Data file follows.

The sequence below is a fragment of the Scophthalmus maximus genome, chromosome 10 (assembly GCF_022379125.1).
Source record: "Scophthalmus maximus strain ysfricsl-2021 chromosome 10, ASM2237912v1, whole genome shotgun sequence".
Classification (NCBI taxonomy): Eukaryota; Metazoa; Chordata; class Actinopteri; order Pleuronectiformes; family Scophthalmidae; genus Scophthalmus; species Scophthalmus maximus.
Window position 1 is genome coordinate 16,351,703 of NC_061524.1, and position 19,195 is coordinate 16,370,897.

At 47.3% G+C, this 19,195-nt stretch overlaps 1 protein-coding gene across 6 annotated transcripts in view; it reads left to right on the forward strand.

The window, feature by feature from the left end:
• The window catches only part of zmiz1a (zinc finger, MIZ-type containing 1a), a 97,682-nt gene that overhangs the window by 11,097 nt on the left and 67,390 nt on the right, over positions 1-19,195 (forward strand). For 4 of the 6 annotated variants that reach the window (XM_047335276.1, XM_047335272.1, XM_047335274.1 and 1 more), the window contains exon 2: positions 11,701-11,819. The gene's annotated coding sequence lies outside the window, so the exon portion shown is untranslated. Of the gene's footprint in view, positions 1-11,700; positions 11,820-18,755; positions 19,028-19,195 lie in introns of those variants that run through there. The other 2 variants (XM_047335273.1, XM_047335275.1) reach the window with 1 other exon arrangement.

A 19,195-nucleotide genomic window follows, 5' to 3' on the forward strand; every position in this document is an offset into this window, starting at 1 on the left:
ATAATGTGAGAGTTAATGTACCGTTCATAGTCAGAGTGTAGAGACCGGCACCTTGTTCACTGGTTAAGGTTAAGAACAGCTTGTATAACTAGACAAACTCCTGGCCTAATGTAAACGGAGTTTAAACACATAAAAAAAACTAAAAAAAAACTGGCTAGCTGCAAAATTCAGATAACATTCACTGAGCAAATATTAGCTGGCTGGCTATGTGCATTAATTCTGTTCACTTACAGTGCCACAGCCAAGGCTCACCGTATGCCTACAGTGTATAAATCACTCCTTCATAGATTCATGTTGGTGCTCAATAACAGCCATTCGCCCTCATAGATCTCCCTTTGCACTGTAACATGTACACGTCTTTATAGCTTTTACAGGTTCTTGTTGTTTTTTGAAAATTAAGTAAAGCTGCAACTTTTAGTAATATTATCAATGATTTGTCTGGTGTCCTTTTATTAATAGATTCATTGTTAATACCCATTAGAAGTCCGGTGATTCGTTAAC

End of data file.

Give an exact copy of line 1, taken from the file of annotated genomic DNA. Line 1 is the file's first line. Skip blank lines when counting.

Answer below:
The sequence below is a fragment of the Scophthalmus maximus genome, chromosome 10 (assembly GCF_022379125.1).